This is the first post in a series I’m doing of collaborations with some friends (some fellow bloggers and some not). In this post, I’m collaborating with a great friend of mine, Manda, and we’re sharing our thoughts with you on Hebrews 6:19-20 which says: This hope we have as an anchor of the soul, both sure and steadfast, and which enters the Presence behind the veil, where the forerunner has entered for us, even Jesus, having become High Priest forever according to the order of Melchizedek. (NKJV)
Manda’s thoughts are…
Focusing first on Hebrews 6:19, I started thinking about what it meant when it said that our hope was an anchor.
The definition of hope is “a feeling of expectation or a desire for a certain thing to happen.”
Honestly, the more I thought about the verse, the more confused I became. I guess, maybe the thing is that it’s not that complicated. Our hope and trust in our Lord Jesus is an anchor.
Our souls need an anchor, something to keep them in place. When a boat is in the sea during a storm, the waves can toss it this way and that way and it can get lost and lose its direction. Life is kind of like the sea, I suppose, and our souls are the boat.
Without this hope as an anchor, we would lose our direction.
We would be tossed around, being pulled this way and that way by virtually anything (kind of like a little kid going “OOH, SHINY!”). Our hope in our Lord Jesus, our expectation and desire for his plans for our life, our desire for heaven, our true home, is an anchor, keeping us focused in the right direction and keeping us from being tossed around aimlessly in the great sea of life.
Melchizedek, as mentioned in verse 20, was previously mentioned in Genesis 14. Melchizedek was a priest and a king. In saying that Jesus has become a high priest forever in the order of Melchizedek, this verse is most likely saying that Jesus, like Melchizedek, is a priest and a king. A priest is someone who bridges the gap of communication between man and God. Jesus is both our king and our bridge to heaven and to the Father. Jesus willingly gave His life so that our sins could be forgiven, His love was so great for us that He willingly paid the ultimate price that we may be freed.
With a God like that and a love so great, there is, surprisingly, always hope.
Manda M. is a Christian girl in her teens who enjoys reading, writing, and psychology. Her favorite verse is John 16:33.
My thoughts are…
The world’s hope is not like a true believer’s hope. It’s not sure – in fact, it’s always changing. The world runs around, constantly changing and swapping what it puts its hope in, and never has a consistent hope.
This passage is saying that this hope that believers have is like an anchor. Anchors hold ships in place so they don’t wander off on their own. Jesus (our ultimate Hope) keeps us sure and steadfast so we don’t go wandering from this hope, to that hope, etc. He is our anchor.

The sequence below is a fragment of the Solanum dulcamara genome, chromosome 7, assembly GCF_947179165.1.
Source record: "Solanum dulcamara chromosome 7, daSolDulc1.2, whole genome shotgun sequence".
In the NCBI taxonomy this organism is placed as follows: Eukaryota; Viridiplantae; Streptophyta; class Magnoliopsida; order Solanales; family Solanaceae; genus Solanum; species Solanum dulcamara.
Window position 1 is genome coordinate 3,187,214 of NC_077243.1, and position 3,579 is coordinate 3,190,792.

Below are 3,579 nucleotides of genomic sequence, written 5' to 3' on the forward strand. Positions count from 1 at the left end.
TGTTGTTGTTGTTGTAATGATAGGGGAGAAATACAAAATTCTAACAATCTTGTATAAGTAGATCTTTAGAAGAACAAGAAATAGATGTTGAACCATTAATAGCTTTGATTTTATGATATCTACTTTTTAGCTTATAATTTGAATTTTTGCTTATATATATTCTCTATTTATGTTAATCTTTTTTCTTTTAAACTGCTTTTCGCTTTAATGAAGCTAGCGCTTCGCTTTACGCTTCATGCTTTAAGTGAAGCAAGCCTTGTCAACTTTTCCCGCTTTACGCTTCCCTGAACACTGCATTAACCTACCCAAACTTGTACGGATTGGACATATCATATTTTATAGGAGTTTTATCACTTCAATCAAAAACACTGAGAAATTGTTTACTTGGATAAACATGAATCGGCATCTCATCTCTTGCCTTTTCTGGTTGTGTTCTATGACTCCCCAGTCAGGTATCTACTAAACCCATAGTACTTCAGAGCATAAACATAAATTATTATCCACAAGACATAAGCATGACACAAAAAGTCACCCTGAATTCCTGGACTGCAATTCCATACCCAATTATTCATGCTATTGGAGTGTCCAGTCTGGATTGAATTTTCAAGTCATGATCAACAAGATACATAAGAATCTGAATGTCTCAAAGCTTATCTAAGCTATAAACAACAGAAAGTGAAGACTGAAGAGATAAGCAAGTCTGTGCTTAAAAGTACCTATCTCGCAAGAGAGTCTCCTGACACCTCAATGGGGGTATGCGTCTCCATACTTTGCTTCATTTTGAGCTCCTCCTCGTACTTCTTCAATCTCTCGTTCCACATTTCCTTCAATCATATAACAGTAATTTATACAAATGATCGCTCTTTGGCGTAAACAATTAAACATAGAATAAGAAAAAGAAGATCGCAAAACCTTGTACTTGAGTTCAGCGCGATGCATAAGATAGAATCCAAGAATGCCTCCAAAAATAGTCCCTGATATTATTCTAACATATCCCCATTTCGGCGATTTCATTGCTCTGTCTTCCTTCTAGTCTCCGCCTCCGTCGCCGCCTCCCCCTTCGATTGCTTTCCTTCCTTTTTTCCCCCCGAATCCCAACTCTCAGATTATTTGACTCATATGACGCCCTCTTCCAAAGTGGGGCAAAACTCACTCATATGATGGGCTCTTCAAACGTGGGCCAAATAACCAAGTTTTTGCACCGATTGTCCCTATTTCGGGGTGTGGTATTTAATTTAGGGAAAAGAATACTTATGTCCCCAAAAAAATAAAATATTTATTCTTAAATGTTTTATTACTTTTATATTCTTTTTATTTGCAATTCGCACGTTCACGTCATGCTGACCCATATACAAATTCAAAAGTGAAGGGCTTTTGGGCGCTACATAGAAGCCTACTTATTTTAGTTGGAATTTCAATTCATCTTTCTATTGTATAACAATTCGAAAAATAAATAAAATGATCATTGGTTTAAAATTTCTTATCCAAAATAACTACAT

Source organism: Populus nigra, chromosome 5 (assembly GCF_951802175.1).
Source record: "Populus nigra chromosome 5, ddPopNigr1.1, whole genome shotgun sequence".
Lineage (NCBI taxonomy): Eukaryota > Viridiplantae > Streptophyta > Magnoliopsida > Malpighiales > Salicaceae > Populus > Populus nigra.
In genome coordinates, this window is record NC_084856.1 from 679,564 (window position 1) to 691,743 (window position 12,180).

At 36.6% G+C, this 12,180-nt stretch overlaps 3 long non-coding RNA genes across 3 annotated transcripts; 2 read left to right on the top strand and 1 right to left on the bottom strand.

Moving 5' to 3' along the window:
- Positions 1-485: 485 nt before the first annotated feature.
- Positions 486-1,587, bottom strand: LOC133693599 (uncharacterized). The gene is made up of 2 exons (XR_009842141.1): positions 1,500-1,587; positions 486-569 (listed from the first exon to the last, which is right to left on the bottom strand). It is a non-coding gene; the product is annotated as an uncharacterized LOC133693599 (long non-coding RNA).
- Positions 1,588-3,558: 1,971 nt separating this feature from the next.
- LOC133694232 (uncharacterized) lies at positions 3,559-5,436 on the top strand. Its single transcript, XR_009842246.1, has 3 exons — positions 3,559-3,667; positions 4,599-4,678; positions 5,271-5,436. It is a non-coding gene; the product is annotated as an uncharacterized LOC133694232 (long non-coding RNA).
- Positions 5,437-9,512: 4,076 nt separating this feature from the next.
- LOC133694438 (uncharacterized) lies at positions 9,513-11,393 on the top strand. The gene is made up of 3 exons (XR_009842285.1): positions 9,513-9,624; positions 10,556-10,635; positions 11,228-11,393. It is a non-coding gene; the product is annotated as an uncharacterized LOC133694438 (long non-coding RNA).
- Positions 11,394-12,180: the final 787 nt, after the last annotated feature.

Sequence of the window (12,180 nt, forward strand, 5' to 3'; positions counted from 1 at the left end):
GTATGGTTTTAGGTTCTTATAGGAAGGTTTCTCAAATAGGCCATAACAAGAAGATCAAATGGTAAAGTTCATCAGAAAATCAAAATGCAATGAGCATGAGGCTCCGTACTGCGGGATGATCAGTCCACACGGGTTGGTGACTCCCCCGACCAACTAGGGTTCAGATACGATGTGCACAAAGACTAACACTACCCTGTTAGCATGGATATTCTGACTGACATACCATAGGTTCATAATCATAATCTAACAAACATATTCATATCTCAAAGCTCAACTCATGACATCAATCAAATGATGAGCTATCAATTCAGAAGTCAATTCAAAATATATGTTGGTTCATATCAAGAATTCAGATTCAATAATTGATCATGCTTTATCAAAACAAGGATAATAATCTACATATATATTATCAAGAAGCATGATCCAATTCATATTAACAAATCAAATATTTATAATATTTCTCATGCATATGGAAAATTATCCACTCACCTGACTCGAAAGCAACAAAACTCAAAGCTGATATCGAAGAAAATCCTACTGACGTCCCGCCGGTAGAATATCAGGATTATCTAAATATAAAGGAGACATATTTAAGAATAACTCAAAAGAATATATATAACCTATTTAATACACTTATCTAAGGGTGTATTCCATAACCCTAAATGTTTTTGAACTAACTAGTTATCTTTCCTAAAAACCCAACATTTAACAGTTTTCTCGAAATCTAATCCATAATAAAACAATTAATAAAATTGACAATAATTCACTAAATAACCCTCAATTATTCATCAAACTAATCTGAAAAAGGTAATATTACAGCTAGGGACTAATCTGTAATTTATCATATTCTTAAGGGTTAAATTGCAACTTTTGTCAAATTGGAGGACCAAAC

We have something that is constant even when the world isn’t. Something that won’t ever fail us.
That something is Jesus. Even when there seems to be no hope at all, there is. Even when everything in your life seems to be crashing down, He can pick it all up and put it together. When you feel tempted to doubt anything, I want to encourage you to remember this verse, and that Jesus can give you hope even when there seems to be none at all.
Know there is a hope beyond what you may see in your earthly situations that is constant, sure, and steadfast.
I also want to share my thoughts on the last part of v. 20. Jesus has become our ultimate Priest. In the Old Testament, there were many different priests, many of them making mistakes and sinning again and again. But Jesus, on the other hand, when He came to earth and died (and rose again) become the Priest for us. He is our ultimate and perfect Priest, the only One that we’ll ever need.
Here are a few ways to apply Hebrews 6:19-20 to your life:
- When you’re tempted to doubt, meditate on Hebrews 6:19-20. I encourage you to memorize this verse. That way, God’s Word can overcome any fear you may be having and fill you with hope. Psalm 39:7 is another great verse on hope.
- Know that when the world is always spinning (literally!) and changing, God is still there, just as constant as He ever is and ever will be.
- Remember that you are a boat and hope is the anchor. When your situations are throwing you around, throw down the anchor of hope and remember Jesus is your ultimate hope (and priest!) which keeps you steady. You can call on Him at all times.
- Keep your focus and hope on Jesus and when you feel tempted to think about doubt, or any other things that aren’t of God, ask the Lord to turn your thoughts to Him and meditate on His truths.
What are your thoughts on Hebrews 6:19-20? How will you apply it to your life? Please tell me in the comments!
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